(Washington) A committee of the United States Senate has unanimously decided to call up the bosses of Facebook, Google and Twitter to answer their questions about disinformation, data, online fraud and other topics related to internet platforms, on a regular basis accused by authorities of not fighting enough against various digital and real evils.
Posted Oct 1, 2020 at 12:22 pm
Members of the Trade Committee voted Thursday for a mandatory subpoena for Jack Dorsey (Twitter), Mark Zuckerberg (Facebook) and Sundar Pichai (Alphabet, Google's parent company).
"We have invited these leaders, but I regret that they have again refused to answer publicly questions about issues that are so present and urgent for the American people," said Republican Senator Roger Wicker, president of the United States . Commission.
The three California companies all have social networks (YouTube for Google). Together with Amazon and Apple, they are the subject of several federal and US state-level investigations, notably accusing them of not moderating problematic content (false propaganda, hate speech, pedophilia, etc.) and of anti-competitive practices.
"We're studying how they protect and preserve the data of millions of Americans, how they combat disinformation and other scams, and we wonder if they keep children and teens safe on the Internet." Mr. Wicker said.
The committee also wants to understand "how they remove content that encourages extremism and violence" and look at the use of secret algorithms that can manipulate users and lead to compulsive use on the Internet, especially among young people ”.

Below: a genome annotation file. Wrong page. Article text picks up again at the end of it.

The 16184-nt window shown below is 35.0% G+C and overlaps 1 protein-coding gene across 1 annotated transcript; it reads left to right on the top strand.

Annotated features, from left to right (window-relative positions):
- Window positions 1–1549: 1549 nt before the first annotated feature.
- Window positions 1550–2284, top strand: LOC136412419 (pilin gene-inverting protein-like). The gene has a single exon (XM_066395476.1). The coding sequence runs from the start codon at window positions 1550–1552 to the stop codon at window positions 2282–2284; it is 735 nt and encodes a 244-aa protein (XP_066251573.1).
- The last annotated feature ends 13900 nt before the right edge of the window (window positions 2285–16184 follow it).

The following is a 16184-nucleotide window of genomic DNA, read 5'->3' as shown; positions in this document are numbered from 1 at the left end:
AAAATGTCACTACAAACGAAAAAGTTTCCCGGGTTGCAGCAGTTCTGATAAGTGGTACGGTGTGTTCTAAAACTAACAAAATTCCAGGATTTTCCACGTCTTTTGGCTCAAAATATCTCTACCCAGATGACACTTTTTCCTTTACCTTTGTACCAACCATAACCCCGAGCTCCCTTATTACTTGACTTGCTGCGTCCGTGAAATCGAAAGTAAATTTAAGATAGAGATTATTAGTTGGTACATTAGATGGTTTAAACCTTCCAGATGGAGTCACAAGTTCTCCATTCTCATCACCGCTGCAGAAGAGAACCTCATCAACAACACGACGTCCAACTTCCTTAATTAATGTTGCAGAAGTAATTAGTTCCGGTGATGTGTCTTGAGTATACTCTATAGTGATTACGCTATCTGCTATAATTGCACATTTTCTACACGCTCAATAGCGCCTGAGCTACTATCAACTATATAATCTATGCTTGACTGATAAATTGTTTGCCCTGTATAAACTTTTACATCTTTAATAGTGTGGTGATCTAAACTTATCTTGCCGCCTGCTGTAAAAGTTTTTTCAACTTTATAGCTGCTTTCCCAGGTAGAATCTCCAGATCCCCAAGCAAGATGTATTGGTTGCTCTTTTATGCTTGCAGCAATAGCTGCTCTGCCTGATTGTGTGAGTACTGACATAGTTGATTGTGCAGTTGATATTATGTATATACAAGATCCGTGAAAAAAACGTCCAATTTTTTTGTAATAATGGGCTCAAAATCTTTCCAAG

In late July, GAFA bosses (Google, Apple, Facebook, Amazon) were interrogated for hours and read by a committee of the House of Representatives.
The Elected Democrats accused them of crushing their competitors and democracy, while the Republicans felt censored by social media despite their presence and their millions of admirers on these platforms.
Members of both parties are calling for reform of section 230 of the "Communications Decency Act", which is considered by some to be the cornerstone of freedom of speech online, but too easy for platforms not to assume their responsibilities by others .
It was introduced in 1996 and protects online services from potential legal problems caused by content posted by other people or companies.